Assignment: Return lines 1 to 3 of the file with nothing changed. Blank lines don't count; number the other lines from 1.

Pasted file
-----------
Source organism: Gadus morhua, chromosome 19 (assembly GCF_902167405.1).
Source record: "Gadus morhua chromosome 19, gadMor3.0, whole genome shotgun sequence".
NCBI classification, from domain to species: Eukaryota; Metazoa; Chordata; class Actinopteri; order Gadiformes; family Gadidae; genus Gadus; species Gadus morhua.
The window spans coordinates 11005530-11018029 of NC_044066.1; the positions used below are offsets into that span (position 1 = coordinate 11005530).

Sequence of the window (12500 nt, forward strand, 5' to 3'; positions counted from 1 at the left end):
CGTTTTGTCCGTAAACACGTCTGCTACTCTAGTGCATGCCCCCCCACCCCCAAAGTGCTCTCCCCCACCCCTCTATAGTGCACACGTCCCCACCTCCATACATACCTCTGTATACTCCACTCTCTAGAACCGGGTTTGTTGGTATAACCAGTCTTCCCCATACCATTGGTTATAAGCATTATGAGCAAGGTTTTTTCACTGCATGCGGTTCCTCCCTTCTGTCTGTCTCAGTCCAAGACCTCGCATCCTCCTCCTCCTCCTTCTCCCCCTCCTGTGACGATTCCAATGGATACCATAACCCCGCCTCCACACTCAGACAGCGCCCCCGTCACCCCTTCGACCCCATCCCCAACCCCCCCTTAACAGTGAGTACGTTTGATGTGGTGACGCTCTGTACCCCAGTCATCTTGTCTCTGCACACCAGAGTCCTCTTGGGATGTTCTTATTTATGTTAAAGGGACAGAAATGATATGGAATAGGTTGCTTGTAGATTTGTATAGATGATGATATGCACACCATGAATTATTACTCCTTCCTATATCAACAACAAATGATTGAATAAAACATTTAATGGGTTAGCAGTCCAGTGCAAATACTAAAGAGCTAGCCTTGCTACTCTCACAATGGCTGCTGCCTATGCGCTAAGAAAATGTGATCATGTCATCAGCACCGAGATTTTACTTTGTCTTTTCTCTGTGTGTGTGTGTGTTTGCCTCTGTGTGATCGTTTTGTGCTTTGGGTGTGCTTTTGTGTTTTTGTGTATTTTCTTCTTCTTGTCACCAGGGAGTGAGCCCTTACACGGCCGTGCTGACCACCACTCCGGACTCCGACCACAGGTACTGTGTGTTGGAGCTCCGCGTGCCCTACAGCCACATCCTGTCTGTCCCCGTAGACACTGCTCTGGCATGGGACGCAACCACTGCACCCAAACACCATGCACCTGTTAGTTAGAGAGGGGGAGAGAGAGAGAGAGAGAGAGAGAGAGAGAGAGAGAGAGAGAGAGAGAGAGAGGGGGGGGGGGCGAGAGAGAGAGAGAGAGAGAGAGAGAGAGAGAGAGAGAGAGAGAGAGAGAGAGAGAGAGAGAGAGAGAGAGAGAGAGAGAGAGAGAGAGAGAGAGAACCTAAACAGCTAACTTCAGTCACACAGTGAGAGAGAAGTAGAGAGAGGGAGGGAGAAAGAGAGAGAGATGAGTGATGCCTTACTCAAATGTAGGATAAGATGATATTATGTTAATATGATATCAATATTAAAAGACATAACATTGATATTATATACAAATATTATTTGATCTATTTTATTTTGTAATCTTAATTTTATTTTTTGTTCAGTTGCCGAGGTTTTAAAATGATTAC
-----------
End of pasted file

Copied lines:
Source organism: Gadus morhua, chromosome 19 (assembly GCF_902167405.1).
Source record: "Gadus morhua chromosome 19, gadMor3.0, whole genome shotgun sequence".
NCBI classification, from domain to species: Eukaryota; Metazoa; Chordata; class Actinopteri; order Gadiformes; family Gadidae; genus Gadus; species Gadus morhua.